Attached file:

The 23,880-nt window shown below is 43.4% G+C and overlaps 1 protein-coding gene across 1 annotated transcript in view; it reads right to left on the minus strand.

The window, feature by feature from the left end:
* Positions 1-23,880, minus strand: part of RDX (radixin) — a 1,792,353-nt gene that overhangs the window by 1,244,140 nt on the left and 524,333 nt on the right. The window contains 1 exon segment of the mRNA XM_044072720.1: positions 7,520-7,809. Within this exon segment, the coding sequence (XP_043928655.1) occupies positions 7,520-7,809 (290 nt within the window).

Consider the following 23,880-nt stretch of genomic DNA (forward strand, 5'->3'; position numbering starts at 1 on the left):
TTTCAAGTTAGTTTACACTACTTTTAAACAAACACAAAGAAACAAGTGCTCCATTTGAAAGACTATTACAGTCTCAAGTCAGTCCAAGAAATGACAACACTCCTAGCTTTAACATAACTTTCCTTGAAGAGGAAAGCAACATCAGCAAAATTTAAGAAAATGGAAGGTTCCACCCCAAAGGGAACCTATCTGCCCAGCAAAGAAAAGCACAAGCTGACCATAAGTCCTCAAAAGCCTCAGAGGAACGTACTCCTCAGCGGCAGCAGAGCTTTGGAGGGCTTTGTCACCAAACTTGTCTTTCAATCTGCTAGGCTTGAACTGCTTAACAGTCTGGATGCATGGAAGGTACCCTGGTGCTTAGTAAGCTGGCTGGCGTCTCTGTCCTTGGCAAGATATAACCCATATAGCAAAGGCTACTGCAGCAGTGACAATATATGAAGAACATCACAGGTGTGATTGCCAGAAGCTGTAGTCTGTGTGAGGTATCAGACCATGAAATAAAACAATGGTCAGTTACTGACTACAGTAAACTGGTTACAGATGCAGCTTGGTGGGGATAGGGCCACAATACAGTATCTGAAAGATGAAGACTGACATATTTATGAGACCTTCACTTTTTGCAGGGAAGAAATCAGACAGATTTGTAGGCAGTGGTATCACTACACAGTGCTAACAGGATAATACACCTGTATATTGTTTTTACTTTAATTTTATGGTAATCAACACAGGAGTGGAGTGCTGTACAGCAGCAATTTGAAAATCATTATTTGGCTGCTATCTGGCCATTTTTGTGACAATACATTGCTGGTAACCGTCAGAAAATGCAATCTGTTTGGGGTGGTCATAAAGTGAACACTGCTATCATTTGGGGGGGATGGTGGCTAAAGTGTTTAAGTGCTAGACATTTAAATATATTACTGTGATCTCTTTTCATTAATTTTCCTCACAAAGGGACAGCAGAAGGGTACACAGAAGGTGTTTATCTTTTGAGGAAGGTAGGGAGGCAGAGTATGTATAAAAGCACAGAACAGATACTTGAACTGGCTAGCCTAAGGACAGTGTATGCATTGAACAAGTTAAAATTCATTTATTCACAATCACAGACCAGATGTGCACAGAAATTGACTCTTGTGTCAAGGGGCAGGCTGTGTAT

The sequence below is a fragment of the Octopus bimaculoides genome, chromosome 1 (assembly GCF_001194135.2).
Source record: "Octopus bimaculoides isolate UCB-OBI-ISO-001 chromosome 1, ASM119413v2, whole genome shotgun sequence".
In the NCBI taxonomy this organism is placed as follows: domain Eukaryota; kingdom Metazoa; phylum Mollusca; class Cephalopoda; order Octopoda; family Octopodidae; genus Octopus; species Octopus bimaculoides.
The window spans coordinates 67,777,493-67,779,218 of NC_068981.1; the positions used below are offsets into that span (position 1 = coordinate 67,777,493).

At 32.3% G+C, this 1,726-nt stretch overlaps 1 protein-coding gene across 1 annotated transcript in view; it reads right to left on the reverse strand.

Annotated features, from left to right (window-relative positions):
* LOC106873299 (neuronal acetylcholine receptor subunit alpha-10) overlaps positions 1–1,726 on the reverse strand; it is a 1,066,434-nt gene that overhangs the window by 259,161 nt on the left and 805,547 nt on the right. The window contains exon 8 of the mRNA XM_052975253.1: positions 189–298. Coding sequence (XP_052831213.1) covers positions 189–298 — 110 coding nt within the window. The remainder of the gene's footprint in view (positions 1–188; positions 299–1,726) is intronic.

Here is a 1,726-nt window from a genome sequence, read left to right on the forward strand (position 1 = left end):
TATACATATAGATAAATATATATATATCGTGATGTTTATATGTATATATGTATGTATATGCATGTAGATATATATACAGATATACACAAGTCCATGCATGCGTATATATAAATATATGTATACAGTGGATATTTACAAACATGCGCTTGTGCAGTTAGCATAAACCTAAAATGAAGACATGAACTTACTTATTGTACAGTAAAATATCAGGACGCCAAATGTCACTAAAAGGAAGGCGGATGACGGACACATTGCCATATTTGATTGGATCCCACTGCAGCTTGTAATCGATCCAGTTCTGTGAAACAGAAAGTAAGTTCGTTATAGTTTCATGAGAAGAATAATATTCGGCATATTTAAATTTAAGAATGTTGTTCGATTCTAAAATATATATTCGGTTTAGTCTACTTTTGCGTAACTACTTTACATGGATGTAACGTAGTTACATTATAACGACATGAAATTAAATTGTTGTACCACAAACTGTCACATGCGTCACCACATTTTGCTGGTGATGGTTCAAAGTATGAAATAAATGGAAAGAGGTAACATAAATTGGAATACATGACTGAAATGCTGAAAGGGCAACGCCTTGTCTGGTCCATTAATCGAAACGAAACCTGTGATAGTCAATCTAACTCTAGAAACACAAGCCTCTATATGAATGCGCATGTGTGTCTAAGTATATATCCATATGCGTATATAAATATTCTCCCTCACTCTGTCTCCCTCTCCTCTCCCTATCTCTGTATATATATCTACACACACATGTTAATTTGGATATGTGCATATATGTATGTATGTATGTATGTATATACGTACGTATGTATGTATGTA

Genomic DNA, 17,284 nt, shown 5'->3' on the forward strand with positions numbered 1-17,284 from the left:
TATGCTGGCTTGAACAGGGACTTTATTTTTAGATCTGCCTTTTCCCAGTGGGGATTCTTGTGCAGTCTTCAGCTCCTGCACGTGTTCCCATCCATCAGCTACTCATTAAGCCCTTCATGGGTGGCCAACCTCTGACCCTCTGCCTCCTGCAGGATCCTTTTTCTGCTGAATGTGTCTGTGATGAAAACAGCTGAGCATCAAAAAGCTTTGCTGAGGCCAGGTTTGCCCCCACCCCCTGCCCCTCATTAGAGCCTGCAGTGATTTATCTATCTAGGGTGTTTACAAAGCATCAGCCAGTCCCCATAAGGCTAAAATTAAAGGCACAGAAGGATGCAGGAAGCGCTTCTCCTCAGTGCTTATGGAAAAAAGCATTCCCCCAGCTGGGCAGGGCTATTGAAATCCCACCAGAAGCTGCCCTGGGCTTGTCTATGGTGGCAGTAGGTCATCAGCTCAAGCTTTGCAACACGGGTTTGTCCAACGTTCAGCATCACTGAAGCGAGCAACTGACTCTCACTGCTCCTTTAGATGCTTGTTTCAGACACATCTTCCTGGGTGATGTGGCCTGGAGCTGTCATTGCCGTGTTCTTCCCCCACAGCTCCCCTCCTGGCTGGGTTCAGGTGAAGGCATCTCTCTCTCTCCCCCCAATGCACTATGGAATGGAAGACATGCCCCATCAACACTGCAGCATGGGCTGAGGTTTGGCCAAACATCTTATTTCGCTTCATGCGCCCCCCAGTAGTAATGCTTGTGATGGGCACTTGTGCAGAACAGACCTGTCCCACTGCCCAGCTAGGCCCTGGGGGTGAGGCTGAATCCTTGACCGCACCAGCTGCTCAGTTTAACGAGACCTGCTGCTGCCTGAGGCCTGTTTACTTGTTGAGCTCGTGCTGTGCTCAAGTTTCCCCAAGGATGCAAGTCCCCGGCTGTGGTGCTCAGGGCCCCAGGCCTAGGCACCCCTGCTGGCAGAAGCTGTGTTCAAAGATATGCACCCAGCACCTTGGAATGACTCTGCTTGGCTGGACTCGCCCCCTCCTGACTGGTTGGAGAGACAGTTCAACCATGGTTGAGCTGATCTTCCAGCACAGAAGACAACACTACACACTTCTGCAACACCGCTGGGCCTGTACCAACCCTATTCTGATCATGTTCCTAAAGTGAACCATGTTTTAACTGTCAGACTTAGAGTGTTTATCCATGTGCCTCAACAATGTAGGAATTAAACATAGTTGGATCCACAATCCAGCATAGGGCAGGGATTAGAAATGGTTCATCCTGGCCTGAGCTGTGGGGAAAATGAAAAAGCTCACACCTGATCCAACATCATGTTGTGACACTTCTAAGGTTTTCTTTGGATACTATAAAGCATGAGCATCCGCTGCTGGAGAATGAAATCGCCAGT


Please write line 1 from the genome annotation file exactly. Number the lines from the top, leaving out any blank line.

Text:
The 23,880-nt window shown below is 43.4% G+C and overlaps 1 protein-coding gene across 1 annotated transcript in view; it reads right to left on the minus strand.